American Will Operate Its Last Oakland Service On Wednesday

American Airlines will be ending its service out of Oakland International Airport on June 3rd. The departure of the US carrier marks the first domestic airline to permanently withdraw services from the airport, citing the coronavirus-related drop in air travel demand as the reason.

American Airlines has been running an Oakland-Phoenix service using the Bombardier CRJ700. Photo: Alan Wilson via Wikimedia Commons

Wrapping up on June 3rd

According to The Points Guy, American’s last flight out of Oakland (OAK) will be flight AA2964 to Phoenix (PHX). Flown by a Bombardier CRJ700, the flight is scheduled to depart for Phoenix (PHX) at 12:41 local time on June 3rd. The flight usually takes 90-100 minutes to complete. In the past year, American Airlines had been operating service from Oakland to the cities of Phoenix and Dallas-Fort Worth (DFW).

An American Airlines spokesperson had this statement prepared for Simple Flying:

“We’re constantly evaluating our network to meet customer demand. Unfortunately, our service in Oakland was not profitable and the last flight from OAK to Phoenix (PHX) will operate on June 3. We thank the team members who served our customers and will work closely with them during this transition.”

The airline continued by saying that it would continue to operate other services to the Bay area. More specifically, to San Francisco International Airport (SFO) and Mineta San Jose International Airport (SJC).


Bay Area Map
While American Airlines’ service to Oakland will end, it will still operate service to the Bay Area airports of San Francisco International (SFO) and Mineta San Jose International Airport (SJC). Photo: PerryPlanet via Wikimedia Commons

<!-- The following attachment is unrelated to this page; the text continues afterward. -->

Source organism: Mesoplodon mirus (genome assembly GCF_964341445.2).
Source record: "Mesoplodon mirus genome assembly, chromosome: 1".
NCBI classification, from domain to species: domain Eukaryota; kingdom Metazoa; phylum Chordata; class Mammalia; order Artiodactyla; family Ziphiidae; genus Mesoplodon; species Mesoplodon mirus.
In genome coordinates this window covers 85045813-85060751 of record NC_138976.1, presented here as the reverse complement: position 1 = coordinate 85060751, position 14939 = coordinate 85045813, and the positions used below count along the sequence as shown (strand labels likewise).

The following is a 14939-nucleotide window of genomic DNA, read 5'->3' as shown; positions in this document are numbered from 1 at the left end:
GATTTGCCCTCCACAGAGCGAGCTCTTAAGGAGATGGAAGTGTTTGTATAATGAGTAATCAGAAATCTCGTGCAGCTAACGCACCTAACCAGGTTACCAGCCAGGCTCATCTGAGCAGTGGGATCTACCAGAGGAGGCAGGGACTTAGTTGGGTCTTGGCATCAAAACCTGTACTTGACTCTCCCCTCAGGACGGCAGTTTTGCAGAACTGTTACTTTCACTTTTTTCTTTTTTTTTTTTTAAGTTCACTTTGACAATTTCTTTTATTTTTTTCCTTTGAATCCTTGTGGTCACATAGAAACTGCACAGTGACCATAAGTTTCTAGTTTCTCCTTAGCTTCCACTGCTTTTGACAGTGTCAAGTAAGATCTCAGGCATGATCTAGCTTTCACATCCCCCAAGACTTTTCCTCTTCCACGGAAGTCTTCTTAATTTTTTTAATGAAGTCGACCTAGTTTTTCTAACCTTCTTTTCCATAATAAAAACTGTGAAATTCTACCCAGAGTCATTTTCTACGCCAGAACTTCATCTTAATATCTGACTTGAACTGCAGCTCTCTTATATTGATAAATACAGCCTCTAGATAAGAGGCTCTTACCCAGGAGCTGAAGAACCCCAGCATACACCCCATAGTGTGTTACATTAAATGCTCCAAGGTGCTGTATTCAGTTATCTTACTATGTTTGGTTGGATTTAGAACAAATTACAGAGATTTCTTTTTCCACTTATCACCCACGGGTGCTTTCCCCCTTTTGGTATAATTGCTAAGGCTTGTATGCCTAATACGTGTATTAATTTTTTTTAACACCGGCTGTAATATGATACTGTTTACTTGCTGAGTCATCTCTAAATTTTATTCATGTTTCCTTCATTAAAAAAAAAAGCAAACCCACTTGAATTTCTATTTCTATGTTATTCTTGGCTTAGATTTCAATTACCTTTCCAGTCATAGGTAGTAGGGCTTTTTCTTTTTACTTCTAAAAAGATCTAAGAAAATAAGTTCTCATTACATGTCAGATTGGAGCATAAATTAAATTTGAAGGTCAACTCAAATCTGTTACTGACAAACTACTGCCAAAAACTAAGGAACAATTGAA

For those who have future bookings for American’s flights to or from Oakland, a refund for tickets can be requested. Otherwise, passengers can change their flight to one of the alternate Bay Area airports without any extra fees.

Cancelation is allowable despite CARES Act requirements

We’ve reported several times on the ‘minimum service requirements’ added to airline bailout money from the US CARES Act. Because of these requirements, we saw airlines get creative with their routing to fulfill their end of the bargain and try to minimize financial losses at the same time.

While some might think that American would be obligated to serve this airport due to these minimum service requirements, the airline can end service to Oakland as the airport is situated within the same metropolitan region as other major airports, as listed above. In fact, the US DOT (Department of Transportation) allows airlines to consolidate flights in multi-airport regions without approval.

Oakland International Airport
As a much smaller airport than area-rival San Francisco International, Oakland’s airport has been hit hard by the coronavirus. Photo: Getty Images

Departures from Oakland

American’s departure is another disappointing move for the airport, which invested some US$45 million in 2017 on its newly renovated international terminal, according to Business Traveller. Before the renovation, the terminal could previously, only accommodate a single widebody aircraft with no more than 300 passengers. Renovations added more visitor processing and passport control stations, as well as several new baggage carousels.

Despite these positive changes for the airport, European low-cost carrier Norwegian announced its departure from the airport in December.

Things were made worse in March of this year as JetBlue Airways also ended its service to the airport. Despite this, Southwest Airlines remains invested in having the airport on its route map. The all-737 carrier will run services between Oakland and several Hawaiian destinations.

For Norwegian, Oakland was swapped for San Francisco. Photo: Norwegian

With Norwegian and JetBlue departing and now American, how do you think Oakland airport will change? Let us know in the comments.

Simple Flying reached out to Oakland International Airport, hoping to get a comment as well. However, no response was received at time of publication. We will update this article if any news is received.